Kenya has enough ARVs, says govt

December 1, 2009 12:00 am

, NAIROBI, Kenya, Dec 1 – The government on Tuesday assured that there are enough anti retroviral drugs for people living with HIV who require the treatment.

Special Programmes Minister Naomi Shaban said the government had mobilised enough resources to ensure availability of the life prolonging treatment.

“The government together with development partners has ensured drugs are available in all parts of the country and people should not worry about that. We have also ensured that condoms are distributed free,” she said during an event to mark the World AIDS day at the Kenyatta International Conference Centre in Nairobi.

According to medics, not every person living with HIV is necessarily on the anti retroviral therapy. It is recommended for those with a low CD4 count. The CD4 count is a type of cell that protects the body from infection and is found in the immune system.

The Human Immuno-deficiency virus (HIV) normally attacks the CD4 cells and uses them to produce more of the virus which weakens the immune system making it unable to protect the body from opportunistic infections.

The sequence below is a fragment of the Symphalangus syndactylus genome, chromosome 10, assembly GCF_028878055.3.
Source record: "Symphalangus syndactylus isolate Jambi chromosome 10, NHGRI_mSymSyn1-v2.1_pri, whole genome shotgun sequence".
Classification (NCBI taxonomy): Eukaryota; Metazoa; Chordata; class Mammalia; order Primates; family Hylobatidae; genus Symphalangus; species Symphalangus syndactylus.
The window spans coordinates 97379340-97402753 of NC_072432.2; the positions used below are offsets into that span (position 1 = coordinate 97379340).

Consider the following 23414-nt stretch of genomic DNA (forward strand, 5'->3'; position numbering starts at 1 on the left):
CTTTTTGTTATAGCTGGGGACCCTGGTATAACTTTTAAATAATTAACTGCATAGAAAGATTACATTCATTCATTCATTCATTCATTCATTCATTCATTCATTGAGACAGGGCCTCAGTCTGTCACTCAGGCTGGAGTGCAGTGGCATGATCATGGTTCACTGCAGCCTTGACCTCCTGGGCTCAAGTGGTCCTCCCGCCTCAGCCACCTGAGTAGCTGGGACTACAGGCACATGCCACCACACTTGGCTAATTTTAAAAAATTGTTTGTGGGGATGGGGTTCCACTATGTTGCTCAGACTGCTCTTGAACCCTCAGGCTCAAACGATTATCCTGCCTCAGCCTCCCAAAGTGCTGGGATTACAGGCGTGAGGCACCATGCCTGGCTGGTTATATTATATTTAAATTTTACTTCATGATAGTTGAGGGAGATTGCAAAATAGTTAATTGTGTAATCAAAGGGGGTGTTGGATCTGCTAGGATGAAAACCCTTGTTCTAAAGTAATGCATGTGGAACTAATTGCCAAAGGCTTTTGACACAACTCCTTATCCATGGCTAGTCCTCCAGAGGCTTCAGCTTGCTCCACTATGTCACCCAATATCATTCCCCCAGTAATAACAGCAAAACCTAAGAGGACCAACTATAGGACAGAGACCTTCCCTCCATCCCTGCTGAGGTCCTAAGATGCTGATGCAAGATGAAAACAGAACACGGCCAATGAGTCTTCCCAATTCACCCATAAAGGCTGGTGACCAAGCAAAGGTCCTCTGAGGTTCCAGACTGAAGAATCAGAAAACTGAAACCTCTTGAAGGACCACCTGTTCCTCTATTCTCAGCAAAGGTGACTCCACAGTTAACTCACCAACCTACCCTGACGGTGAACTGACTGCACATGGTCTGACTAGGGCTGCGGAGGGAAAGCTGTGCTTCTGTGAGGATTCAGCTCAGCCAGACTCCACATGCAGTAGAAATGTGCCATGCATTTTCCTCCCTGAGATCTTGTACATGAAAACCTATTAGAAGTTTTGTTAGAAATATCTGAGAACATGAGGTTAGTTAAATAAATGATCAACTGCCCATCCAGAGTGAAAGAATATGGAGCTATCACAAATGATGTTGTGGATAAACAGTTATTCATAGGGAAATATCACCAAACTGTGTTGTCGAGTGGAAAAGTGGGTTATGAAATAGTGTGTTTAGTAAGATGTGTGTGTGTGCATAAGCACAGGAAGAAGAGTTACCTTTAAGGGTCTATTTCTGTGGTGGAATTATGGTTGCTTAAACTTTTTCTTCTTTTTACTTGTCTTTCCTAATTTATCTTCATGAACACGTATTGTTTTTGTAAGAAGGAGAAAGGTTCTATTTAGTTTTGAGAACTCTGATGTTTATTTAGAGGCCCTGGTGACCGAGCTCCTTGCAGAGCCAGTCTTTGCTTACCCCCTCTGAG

A person who is HIV negative is required to have about 700 CD4 cells while those living with HIV are required to have above 500 CD4 cells in a drop of blood.

On Monday a non governmental Organisation representing persons living with HIV/AIDS complained that there was a shortage of the drugs and the situation would be worsened by the country’s failure to secure more cash from the global Aids fund.

Dr Shabaan also emphasised on the need to work towards reduction of new HIV infections in the country.

“The AIDS pandemic is real and we should not ignore this problem and as Kenyans we should join hands with the government to fight this pandemic,” she said.

“One way of doing this is by ensuring all of us know our HIV status,” the Minister added.

She noted that the country had made much progress since the first AIDS case was diagnosed in 1985 in terms of stigma.

“People are far more relaxed and inclined to talk about the disease now than they were then. But of course in some parts of the country particularly Northern Kenya there is still a silence surrounding the virus that is driven by fear and stigma,” she said.

The Kenya AIDS Indicator Survey released earlier this year showed that up to 80 percent of Kenyans don’t know their HIV status and this posed the danger of spreading the virus.

The government has now embarked on a massive HIV testing campaign dubbed ‘Jitambue’ which means ‘know’ your status and targets adults in a relationship who do not know their status.


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